|Chap 2.7 - Brick 2||frangles 13/: Writer's Bricks |
"Writer's pad lock, eh?"
Skip held the mysterious metal padlock his publishing agent had given
him up to the florescent Starbooks lights. Its shiny new chrome shone
with its personal elation of having a solid life-long purpose: to keep
the greatest, most self-important Flutonian frwoa friter from
whimsically veering off whatever topic he'd last whimsically steeled
himself to cover. It was its first day on the job, but it had a
shining resume and the most competent professioned creator a pad lock
could possibly have, so it had high confidence it could damn well do
its job. To boot, there was the added plus that even if it just sat
there and did absolutely nothing (likely what inanimate padlocks are
supposed to do), it would certainly at least be half-effective via the
placebo effect, given the power of every aspiring writer's delusional
imagination and paranoia of commitment. For all it knew, it's very
train of thought and sense of awareness was just a metaphorical
interpretation of Skip's paranoia that the stupid thing might actually
Skip tried to rotate the pad lock like a master juggler
who can make it seem as if an object is almost floating without human
contact, but failed when he'd had the impulse that such a task should
involve a good amount of creativity and practice. He therefore
resolved to give it a good amount of creativity and practice, but
after a minute of trying, he began to feel a light vertigo of
anti-diligence and figured he should get back to his writing to be rid
"I thought it was only supposed to keep me on topic,
not drag me back to work. Maybe Mr. Flick thought up a cheap generic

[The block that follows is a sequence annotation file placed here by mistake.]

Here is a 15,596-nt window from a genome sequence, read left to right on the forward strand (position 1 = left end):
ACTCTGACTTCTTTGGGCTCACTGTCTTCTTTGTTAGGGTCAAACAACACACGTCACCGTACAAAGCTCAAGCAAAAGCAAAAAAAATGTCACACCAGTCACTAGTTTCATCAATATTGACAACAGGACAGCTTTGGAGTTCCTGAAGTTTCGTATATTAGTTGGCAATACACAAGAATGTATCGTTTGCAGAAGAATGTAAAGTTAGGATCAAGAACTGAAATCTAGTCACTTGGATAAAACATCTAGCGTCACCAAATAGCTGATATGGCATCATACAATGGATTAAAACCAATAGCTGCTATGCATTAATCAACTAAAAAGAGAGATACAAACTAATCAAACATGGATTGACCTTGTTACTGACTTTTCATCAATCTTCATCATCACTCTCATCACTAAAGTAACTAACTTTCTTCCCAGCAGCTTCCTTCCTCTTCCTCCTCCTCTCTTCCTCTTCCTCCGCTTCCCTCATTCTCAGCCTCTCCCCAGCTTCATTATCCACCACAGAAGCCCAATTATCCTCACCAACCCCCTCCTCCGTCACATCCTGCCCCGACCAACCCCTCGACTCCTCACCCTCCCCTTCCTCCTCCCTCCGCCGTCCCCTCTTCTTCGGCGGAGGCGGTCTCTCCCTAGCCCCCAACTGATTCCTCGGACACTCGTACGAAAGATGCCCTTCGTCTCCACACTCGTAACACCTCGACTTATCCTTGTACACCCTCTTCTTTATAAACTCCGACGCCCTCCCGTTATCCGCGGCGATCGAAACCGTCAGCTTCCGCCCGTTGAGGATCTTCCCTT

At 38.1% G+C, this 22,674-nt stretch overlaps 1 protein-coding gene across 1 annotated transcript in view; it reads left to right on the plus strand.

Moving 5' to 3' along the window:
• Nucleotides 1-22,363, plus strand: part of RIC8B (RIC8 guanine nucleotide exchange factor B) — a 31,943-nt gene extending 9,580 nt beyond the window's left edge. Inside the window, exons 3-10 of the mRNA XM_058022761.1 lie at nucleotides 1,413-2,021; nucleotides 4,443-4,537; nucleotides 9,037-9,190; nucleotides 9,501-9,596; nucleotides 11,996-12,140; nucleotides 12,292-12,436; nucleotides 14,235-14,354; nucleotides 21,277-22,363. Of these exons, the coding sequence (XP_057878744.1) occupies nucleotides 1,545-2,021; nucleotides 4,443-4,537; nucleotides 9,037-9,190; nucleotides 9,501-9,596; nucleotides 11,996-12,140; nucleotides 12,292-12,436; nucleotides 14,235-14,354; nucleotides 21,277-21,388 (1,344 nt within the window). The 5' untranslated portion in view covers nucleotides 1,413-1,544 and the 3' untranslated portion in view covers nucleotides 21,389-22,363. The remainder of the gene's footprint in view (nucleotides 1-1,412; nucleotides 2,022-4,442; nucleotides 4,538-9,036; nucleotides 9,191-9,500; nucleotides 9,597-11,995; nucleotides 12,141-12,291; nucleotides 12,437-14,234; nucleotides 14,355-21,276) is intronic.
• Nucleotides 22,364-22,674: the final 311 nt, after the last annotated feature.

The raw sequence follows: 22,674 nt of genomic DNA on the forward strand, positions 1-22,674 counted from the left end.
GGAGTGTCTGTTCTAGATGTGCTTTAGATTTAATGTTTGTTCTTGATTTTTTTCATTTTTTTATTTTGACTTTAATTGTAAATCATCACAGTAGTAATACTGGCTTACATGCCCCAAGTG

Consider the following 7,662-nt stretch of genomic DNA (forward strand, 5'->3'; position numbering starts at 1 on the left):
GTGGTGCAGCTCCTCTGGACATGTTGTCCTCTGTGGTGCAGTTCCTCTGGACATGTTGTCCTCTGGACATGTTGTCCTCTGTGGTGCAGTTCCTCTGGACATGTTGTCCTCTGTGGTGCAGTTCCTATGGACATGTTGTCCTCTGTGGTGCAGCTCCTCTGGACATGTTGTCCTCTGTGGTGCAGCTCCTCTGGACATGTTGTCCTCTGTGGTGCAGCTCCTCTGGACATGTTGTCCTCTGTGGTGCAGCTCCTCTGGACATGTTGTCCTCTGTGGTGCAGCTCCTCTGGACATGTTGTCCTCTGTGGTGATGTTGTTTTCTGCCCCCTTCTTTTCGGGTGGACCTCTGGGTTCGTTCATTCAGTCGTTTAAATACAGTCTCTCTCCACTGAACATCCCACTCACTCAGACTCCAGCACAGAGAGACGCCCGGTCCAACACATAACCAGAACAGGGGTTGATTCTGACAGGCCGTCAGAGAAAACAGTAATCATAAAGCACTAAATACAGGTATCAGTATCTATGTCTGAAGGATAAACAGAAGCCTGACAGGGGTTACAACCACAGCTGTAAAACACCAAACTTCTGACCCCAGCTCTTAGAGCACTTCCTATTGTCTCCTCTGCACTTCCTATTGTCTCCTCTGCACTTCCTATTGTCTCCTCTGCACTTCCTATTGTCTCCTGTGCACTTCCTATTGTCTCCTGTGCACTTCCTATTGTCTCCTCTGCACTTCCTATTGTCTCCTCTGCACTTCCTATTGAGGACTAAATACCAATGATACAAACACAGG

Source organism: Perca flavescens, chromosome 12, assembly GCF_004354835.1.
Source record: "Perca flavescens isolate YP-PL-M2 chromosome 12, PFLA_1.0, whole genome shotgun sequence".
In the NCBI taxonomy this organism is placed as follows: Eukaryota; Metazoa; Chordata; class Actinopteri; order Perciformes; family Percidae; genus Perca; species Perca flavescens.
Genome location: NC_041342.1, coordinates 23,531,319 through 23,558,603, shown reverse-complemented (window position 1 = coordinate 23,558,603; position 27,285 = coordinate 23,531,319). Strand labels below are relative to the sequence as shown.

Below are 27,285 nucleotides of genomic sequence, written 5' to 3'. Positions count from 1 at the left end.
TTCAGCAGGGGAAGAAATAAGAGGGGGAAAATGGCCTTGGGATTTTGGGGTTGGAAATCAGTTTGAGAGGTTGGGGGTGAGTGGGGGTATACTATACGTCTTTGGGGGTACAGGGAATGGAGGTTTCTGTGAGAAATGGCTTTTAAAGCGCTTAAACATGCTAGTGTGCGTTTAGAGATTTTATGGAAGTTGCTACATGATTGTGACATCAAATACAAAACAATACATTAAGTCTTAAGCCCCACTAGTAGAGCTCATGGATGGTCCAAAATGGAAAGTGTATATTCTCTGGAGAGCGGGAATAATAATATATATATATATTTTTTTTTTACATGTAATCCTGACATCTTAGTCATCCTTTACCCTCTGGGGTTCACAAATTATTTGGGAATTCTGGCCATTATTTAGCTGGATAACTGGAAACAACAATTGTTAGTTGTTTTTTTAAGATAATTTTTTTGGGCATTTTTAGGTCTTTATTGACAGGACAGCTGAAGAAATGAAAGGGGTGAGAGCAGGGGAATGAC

lock brand and it isn't working quite right." Only in the back of his
mind did Skip admit the difference between not writing, and conspiracy
to avoid writing altogether.
The fact that it was working at all
suddenly made Skip even more dizzy with the threat of some upcoming
writer's consistancy, and so the back of his mind made a decision to
completely randomize his setting to hopefully plop him somewhere more
inspiring. (Not that there was any consistancy since the time he'd
received the pad lock in explaining how it was possible to think
things into existence, other than a parenthetical catch-all floating
about that would cover the minimal legal requirements of the
uninitialized environment even if grammatically confusing if not
The back of his mind's first thought,
however, betrayed Skip (due to some sort of innate writer's survival
instinct) and caused a vanilla chai he was suddenly craving to
materialize next to him to help him focus. Since the arm of a comfy
chair wasn't a very sturdy place for a vanilla chai to be (especially
since the stability of space-time there had only a moment ago been
fiddled with), it fell over just as Skip was reaching up for it. But
since Skip may or may not have ever experienced a cup of liquid
spilling onto the ground, it didn't do very much except cause a few wet
drops that he was sure a "Starbookstaffian" would mop up later.
Skip blinked, and the setting shifted to a tree next to a corporate
Starbucks building that he'd managed to climb the first time the
setting had appeared. It seemed an excellent place to continue
writing, despite the lessened access to legal stimulants. While the
wooden branch wasn't nearly as comfortable as the comfy Starbucks
chair, it at least kept him more awake and less sleepy than it, which
he supposed emulated enough of a stimulant aura to keep going. It was
only when he looked down at his notebook that his enthusiasm entirely
failed to increase. He hadn't remembered what he'd been writing after
meeting the pad lock, and hence hadn't even thought about what chapter
he was on before he'd clicked the lock shut. His jaw now dropped in
horrid terror. On his notebook, he'd written a mere two words:
Just "Chapter One".
Skip physically clawed at the padlock, but it did no good. From Mr.
Flick's description, it worked to finish whatever chapter one was
working on; but since he hadn't even decided what theme he would even
be writing about--just that it would be the first chapter of the
book--his block seemed even more hopeless than it had ever been that
day. "Perhaps it's for the best!" Skip declared with a commendable